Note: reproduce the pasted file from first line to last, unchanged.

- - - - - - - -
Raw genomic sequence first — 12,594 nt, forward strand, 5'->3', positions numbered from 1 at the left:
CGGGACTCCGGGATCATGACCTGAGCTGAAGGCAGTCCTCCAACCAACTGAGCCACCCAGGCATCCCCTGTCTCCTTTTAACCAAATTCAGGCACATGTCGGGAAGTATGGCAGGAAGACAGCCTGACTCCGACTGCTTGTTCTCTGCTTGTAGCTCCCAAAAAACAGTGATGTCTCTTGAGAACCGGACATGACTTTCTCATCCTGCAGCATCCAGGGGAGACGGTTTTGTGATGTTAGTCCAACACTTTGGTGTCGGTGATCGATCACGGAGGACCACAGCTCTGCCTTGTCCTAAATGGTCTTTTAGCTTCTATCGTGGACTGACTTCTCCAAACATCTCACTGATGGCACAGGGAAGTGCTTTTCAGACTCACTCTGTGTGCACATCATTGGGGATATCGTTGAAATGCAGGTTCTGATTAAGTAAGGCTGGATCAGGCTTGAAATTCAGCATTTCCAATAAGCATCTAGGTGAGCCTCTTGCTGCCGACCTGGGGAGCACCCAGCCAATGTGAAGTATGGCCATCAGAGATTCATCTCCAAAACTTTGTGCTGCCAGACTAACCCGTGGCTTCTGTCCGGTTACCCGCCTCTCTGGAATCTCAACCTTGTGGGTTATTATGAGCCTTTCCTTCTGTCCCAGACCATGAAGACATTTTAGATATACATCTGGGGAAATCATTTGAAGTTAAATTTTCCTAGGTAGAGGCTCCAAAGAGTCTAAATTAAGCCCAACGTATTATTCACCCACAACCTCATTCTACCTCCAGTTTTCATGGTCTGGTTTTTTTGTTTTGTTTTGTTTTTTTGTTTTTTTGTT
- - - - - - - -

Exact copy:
Raw genomic sequence first — 12,594 nt, forward strand, 5'->3', positions numbered from 1 at the left:
CGGGACTCCGGGATCATGACCTGAGCTGAAGGCAGTCCTCCAACCAACTGAGCCACCCAGGCATCCCCTGTCTCCTTTTAACCAAATTCAGGCACATGTCGGGAAGTATGGCAGGAAGACAGCCTGACTCCGACTGCTTGTTCTCTGCTTGTAGCTCCCAAAAAACAGTGATGTCTCTTGAGAACCGGACATGACTTTCTCATCCTGCAGCATCCAGGGGAGACGGTTTTGTGATGTTAGTCCAACACTTTGGTGTCGGTGATCGATCACGGAGGACCACAGCTCTGCCTTGTCCTAAATGGTCTTTTAGCTTCTATCGTGGACTGACTTCTCCAAACATCTCACTGATGGCACAGGGAAGTGCTTTTCAGACTCACTCTGTGTGCACATCATTGGGGATATCGTTGAAATGCAGGTTCTGATTAAGTAAGGCTGGATCAGGCTTGAAATTCAGCATTTCCAATAAGCATCTAGGTGAGCCTCTTGCTGCCGACCTGGGGAGCACCCAGCCAATGTGAAGTATGGCCATCAGAGATTCATCTCCAAAACTTTGTGCTGCCAGACTAACCCGTGGCTTCTGTCCGGTTACCCGCCTCTCTGGAATCTCAACCTTGTGGGTTATTATGAGCCTTTCCTTCTGTCCCAGACCATGAAGACATTTTAGATATACATCTGGGGAAATCATTTGAAGTTAAATTTTCCTAGGTAGAGGCTCCAAAGAGTCTAAATTAAGCCCAACGTATTATTCACCCACAACCTCATTCTACCTCCAGTTTTCATGGTCTGGTTTTTTTGTTTTGTTTTGTTTTTTTGTTTTTTTGTT